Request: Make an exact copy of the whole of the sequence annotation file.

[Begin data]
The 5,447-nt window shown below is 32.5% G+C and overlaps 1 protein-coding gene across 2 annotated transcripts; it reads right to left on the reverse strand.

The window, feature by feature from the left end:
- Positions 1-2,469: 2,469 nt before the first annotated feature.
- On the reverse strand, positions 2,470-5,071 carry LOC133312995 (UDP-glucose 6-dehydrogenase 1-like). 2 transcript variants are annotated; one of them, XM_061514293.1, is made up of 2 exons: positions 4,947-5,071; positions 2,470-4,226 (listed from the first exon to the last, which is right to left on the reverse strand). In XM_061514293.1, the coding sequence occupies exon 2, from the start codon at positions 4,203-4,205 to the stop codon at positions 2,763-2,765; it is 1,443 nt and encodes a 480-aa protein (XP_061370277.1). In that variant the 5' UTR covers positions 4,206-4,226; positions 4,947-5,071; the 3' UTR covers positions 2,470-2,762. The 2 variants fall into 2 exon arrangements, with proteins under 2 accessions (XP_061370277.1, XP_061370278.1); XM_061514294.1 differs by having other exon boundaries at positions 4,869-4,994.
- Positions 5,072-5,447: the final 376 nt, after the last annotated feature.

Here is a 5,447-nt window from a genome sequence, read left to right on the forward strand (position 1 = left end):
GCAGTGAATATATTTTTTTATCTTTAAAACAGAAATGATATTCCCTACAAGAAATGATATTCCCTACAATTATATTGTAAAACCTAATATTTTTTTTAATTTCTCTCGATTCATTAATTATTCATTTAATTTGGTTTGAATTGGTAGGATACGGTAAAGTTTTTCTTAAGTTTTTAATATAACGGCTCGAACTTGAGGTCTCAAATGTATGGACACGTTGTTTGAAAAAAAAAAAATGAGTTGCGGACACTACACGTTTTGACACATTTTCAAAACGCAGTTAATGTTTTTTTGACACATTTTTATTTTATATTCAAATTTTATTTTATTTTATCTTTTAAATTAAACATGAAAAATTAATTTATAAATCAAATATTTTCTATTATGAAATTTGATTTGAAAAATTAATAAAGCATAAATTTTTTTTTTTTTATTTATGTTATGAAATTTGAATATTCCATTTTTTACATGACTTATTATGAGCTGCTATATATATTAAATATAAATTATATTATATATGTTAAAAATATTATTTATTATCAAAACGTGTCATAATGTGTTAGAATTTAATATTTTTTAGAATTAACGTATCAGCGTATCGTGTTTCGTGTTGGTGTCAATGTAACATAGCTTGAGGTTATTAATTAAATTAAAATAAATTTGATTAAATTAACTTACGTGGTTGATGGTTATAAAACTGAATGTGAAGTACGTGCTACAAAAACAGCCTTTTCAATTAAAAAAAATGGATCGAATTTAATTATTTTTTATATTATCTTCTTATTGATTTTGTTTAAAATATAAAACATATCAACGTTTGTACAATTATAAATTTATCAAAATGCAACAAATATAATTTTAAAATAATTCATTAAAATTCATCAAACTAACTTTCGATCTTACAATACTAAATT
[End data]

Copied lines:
The 5,447-nt window shown below is 32.5% G+C and overlaps 1 protein-coding gene across 2 annotated transcripts; it reads right to left on the reverse strand.

The window, feature by feature from the left end:
- Positions 1-2,469: 2,469 nt before the first annotated feature.
- On the reverse strand, positions 2,470-5,071 carry LOC133312995 (UDP-glucose 6-dehydrogenase 1-like). 2 transcript variants are annotated; one of them, XM_061514293.1, is made up of 2 exons: positions 4,947-5,071; positions 2,470-4,226 (listed from the first exon to the last, which is right to left on the reverse strand). In XM_061514293.1, the coding sequence occupies exon 2, from the start codon at positions 4,203-4,205 to the stop codon at positions 2,763-2,765; it is 1,443 nt and encodes a 480-aa protein (XP_061370277.1). In that variant the 5' UTR covers positions 4,206-4,226; positions 4,947-5,071; the 3' UTR covers positions 2,470-2,762. The 2 variants fall into 2 exon arrangements, with proteins under 2 accessions (XP_061370277.1, XP_061370278.1); XM_061514294.1 differs by having other exon boundaries at positions 4,869-4,994.
- Positions 5,072-5,447: the final 376 nt, after the last annotated feature.

Here is a 5,447-nt window from a genome sequence, read left to right on the forward strand (position 1 = left end):
GCAGTGAATATATTTTTTTATCTTTAAAACAGAAATGATATTCCCTACAAGAAATGATATTCCCTACAATTATATTGTAAAACCTAATATTTTTTTTAATTTCTCTCGATTCATTAATTATTCATTTAATTTGGTTTGAATTGGTAGGATACGGTAAAGTTTTTCTTAAGTTTTTAATATAACGGCTCGAACTTGAGGTCTCAAATGTATGGACACGTTGTTTGAAAAAAAAAAAATGAGTTGCGGACACTACACGTTTTGACACATTTTCAAAACGCAGTTAATGTTTTTTTGACACATTTTTATTTTATATTCAAATTTTATTTTATTTTATCTTTTAAATTAAACATGAAAAATTAATTTATAAATCAAATATTTTCTATTATGAAATTTGATTTGAAAAATTAATAAAGCATAAATTTTTTTTTTTTTATTTATGTTATGAAATTTGAATATTCCATTTTTTACATGACTTATTATGAGCTGCTATATATATTAAATATAAATTATATTATATATGTTAAAAATATTATTTATTATCAAAACGTGTCATAATGTGTTAGAATTTAATATTTTTTAGAATTAACGTATCAGCGTATCGTGTTTCGTGTTGGTGTCAATGTAACATAGCTTGAGGTTATTAATTAAATTAAAATAAATTTGATTAAATTAACTTACGTGGTTGATGGTTATAAAACTGAATGTGAAGTACGTGCTACAAAAACAGCCTTTTCAATTAAAAAAAATGGATCGAATTTAATTATTTTTTATATTATCTTCTTATTGATTTTGTTTAAAATATAAAACATATCAACGTTTGTACAATTATAAATTTATCAAAATGCAACAAATATAATTTTAAAATAATTCATTAAAATTCATCAAACTAACTTTCGATCTTACAATACTAAATT